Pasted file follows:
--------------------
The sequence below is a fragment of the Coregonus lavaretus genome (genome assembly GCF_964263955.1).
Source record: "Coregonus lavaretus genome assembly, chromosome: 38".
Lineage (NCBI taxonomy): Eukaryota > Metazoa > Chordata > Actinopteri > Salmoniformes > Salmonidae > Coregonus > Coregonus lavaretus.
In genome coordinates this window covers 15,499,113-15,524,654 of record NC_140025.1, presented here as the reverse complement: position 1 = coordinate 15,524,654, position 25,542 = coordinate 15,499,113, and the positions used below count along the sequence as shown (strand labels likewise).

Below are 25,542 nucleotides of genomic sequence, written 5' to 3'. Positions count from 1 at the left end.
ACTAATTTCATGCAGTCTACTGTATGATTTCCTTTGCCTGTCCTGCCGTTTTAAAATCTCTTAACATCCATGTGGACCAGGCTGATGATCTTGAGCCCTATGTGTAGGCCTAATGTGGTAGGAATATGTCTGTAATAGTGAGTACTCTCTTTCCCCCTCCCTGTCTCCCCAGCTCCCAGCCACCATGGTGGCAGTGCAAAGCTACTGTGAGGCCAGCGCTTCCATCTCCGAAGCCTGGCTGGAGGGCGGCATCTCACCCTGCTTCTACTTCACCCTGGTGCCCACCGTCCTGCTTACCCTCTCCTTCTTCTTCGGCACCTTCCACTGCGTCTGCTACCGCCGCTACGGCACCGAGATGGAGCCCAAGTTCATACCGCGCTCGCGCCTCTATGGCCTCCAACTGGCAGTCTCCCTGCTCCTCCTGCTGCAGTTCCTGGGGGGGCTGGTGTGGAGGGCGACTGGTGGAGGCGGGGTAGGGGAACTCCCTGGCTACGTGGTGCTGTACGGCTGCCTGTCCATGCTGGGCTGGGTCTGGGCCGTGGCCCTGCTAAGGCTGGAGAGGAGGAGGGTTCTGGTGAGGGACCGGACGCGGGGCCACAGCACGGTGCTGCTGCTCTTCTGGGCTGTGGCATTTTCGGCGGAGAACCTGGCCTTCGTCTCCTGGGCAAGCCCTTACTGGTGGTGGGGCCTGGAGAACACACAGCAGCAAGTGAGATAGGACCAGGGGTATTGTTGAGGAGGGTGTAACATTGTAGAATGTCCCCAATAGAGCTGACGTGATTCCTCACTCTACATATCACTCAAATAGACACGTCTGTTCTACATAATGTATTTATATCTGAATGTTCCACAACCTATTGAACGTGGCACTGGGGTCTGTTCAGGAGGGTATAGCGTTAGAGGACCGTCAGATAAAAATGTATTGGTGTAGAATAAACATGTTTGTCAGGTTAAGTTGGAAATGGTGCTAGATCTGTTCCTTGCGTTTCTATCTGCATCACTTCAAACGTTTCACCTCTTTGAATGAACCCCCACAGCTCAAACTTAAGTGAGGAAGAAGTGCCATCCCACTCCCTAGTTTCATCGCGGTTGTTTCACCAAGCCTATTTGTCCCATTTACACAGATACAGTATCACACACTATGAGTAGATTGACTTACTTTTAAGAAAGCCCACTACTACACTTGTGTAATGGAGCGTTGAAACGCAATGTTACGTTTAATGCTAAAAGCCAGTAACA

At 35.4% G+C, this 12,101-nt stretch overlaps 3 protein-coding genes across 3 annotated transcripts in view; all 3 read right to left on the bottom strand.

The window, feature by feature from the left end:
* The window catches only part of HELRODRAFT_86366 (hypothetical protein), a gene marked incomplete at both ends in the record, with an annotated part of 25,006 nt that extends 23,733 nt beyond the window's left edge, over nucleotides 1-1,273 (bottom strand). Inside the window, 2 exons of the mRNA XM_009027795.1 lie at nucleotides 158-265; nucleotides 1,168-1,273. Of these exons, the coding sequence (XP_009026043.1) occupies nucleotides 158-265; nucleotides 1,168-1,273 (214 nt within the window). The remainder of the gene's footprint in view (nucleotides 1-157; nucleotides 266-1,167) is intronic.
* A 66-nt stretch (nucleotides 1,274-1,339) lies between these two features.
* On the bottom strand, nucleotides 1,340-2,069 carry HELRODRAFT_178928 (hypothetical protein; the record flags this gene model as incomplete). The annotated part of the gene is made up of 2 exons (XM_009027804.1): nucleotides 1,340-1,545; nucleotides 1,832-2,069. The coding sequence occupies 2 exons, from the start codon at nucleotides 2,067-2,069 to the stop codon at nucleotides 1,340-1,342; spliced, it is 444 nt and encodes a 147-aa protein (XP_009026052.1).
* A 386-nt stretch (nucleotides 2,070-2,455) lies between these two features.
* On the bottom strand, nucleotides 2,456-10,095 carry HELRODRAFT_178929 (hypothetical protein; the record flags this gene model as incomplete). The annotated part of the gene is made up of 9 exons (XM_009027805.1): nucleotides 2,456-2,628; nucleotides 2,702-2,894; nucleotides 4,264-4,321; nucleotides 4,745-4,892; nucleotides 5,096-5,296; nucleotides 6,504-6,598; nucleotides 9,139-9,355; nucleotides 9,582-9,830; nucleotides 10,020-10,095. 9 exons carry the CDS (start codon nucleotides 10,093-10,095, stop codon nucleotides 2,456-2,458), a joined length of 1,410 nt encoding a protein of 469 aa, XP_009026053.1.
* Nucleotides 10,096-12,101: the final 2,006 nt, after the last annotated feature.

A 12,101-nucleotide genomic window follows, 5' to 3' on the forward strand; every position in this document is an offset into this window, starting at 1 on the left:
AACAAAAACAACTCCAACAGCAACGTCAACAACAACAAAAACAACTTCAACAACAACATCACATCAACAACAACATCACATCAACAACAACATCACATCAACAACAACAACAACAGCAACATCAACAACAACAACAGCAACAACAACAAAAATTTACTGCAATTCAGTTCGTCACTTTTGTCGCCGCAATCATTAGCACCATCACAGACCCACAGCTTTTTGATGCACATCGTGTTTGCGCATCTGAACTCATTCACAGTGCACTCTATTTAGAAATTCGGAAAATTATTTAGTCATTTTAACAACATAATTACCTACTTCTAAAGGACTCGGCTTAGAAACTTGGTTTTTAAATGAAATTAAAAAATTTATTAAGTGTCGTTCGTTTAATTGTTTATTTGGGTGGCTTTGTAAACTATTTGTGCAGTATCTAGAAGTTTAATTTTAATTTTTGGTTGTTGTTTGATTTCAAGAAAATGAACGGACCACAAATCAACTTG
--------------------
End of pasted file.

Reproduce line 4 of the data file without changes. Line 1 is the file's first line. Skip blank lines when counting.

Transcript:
In genome coordinates this window covers 15,499,113-15,524,654 of record NC_140025.1, presented here as the reverse complement: position 1 = coordinate 15,524,654, position 25,542 = coordinate 15,499,113, and the positions used below count along the sequence as shown (strand labels likewise).